Samsung's Chief Strategy Officer becomes an Apple fanboy at home

Samsung's Chief Strategy Officer becomes an Apple fanboy at home
Are there two fiercer rivals in the world right now than Apple and Samsung? In the courtroom or in retail stores, both sides are trying hard to knock out the other. If the two aren't battling over patents, they are fighting over sales. The Apple iPhone 5 battles the Samsung Galaxy S III for supremacy of the smartphone world and the Samsung produced Google Nexus 10 has just become Android's best response to the fourth-generation of the Apple iPad.

Even when Samsung acts as a supplier to Apple, providing the latter with some very important parts for the Apple iPhone and Apple iPad, there is so much tension between the two that Apple is seeking another source for chips. In other words, there is some real acrimony built up over years of fighting. That what makes the story of Samsung's Chief Strategy Officer Young Sohn, so hard to believe. In his own words, Sohn says that "I’m responsible for driving strategy and innovation globally. My job is to work with our team in the U.S. and Korea, including the CTO and M&A office, to identify new technologies and markets around the world."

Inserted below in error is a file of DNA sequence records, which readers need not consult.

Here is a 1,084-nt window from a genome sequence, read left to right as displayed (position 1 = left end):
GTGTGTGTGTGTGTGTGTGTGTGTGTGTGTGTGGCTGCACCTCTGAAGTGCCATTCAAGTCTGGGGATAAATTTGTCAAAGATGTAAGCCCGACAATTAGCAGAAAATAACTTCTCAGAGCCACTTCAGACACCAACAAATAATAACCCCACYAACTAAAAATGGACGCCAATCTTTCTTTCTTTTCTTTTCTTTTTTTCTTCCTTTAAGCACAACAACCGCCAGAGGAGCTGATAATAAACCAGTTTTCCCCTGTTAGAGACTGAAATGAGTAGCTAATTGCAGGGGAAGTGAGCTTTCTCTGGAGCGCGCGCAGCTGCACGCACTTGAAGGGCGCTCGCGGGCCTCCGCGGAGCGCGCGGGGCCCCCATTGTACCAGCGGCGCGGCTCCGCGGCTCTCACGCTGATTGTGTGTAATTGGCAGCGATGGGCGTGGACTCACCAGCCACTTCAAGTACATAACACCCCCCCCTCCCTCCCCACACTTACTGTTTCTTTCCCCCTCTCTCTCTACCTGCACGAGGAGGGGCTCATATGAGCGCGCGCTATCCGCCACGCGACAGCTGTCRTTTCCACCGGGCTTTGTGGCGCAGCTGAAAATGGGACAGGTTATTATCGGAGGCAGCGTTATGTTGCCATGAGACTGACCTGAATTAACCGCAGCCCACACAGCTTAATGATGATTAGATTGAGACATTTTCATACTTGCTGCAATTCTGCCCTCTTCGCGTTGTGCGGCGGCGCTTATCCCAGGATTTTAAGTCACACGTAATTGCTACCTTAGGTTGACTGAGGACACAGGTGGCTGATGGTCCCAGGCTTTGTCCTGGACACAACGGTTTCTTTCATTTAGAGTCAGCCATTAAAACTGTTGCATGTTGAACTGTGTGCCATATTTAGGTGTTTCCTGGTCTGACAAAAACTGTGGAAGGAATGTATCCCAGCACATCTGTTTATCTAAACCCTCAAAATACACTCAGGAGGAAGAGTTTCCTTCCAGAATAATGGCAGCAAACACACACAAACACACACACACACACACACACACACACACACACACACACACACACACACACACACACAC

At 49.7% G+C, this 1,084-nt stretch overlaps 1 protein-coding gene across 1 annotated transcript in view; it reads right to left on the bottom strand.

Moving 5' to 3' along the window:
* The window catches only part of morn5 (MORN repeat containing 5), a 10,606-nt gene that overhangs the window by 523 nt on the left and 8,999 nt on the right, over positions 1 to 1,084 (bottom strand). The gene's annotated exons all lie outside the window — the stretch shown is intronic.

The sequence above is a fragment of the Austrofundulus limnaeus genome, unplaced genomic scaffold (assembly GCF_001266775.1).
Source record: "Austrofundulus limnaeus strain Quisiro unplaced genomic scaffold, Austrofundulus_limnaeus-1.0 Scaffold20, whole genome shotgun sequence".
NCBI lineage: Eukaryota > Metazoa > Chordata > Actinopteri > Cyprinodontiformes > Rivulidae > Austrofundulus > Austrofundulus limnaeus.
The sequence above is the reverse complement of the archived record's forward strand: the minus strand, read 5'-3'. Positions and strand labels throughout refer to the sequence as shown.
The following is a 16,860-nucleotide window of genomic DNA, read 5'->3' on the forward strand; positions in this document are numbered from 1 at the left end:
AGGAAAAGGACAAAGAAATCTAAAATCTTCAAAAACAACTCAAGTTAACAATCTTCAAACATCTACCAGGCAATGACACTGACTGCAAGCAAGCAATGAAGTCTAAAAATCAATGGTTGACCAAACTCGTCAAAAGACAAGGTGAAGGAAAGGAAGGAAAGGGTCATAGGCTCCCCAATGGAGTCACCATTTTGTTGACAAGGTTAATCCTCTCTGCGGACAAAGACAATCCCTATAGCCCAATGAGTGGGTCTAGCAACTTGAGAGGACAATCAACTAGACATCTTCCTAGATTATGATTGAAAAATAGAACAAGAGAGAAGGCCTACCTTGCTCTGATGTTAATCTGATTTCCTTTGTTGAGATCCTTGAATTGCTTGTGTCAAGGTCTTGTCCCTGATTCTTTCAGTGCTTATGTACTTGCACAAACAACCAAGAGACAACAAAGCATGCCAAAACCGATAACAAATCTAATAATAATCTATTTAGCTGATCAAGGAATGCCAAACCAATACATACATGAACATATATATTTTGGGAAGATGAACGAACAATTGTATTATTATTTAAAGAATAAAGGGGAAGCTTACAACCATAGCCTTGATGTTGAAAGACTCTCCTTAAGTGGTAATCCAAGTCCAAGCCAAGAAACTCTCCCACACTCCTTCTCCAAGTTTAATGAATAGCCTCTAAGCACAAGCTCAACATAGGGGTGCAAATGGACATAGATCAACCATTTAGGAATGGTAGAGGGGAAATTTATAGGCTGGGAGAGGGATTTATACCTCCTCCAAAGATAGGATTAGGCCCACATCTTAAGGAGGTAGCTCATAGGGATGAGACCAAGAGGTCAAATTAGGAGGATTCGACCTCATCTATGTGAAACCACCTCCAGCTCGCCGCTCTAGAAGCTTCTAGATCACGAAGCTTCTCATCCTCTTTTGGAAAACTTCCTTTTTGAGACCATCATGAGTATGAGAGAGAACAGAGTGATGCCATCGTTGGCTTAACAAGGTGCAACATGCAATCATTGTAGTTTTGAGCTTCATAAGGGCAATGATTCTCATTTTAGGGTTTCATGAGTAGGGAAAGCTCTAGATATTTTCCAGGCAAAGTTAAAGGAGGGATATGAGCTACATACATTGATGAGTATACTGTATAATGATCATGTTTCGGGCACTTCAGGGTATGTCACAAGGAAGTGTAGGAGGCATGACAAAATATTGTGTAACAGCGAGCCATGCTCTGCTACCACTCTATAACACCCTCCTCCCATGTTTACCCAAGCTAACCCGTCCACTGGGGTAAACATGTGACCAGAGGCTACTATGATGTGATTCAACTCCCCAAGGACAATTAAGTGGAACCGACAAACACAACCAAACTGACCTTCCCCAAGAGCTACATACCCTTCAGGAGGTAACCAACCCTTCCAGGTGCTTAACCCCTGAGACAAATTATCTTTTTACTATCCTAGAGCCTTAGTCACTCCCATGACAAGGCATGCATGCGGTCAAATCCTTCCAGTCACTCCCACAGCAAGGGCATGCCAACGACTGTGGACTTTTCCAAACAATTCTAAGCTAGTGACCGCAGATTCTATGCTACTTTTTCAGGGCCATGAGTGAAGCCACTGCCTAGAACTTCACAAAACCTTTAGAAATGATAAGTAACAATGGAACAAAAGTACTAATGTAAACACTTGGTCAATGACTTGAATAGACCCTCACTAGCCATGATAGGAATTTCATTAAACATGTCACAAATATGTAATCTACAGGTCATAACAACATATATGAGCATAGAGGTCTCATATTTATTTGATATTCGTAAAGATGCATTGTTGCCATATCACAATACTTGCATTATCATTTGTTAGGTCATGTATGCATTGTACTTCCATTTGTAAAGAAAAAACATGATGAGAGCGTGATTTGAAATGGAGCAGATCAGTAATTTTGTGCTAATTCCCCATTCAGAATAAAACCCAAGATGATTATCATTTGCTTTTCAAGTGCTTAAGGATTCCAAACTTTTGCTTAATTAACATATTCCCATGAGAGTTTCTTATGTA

In an interview with MIT Technology Review, Sohn makes a startling admission. "I use a Mac, actually, at home. I’ve always used Mac, an iPhone, and an iPad. I also have the Galaxy." Even the reporter conducting the interview seems stunned for a second and asks the Samsung executive if he is still using Apple products. Sohn responds by saying, "At work I’m using Samsung devices; Apple at home, mainly because all of my systems and files are done that way. That’s sticky, you know?"

Does the Chief Strategy Officer at Coke drink Pepsi? Does the CSO at Google search using Bing? Does Mark Cuban go to a Dallas Mavericks game and root for the other team? And further on in the interview, the Samsung executive admits to liking Apple's ecosystem in the form of iCloud. He even seems to say that the ecosystem is more important than the phone itself. Pointing out the Samsung GALAXY Nexus owned by the interviewer, Sohn says, "Look at your phone [Samsung GALAXY Nexus]. It’s a better phone, in my view. It’s a better display. It’s faster. But eventually the connected ecosystem is really critical."

A Samsung executive praising Apple products. Is this the first sign that the Mayans were right?

source: MITTechnologyReview via Gizmodo


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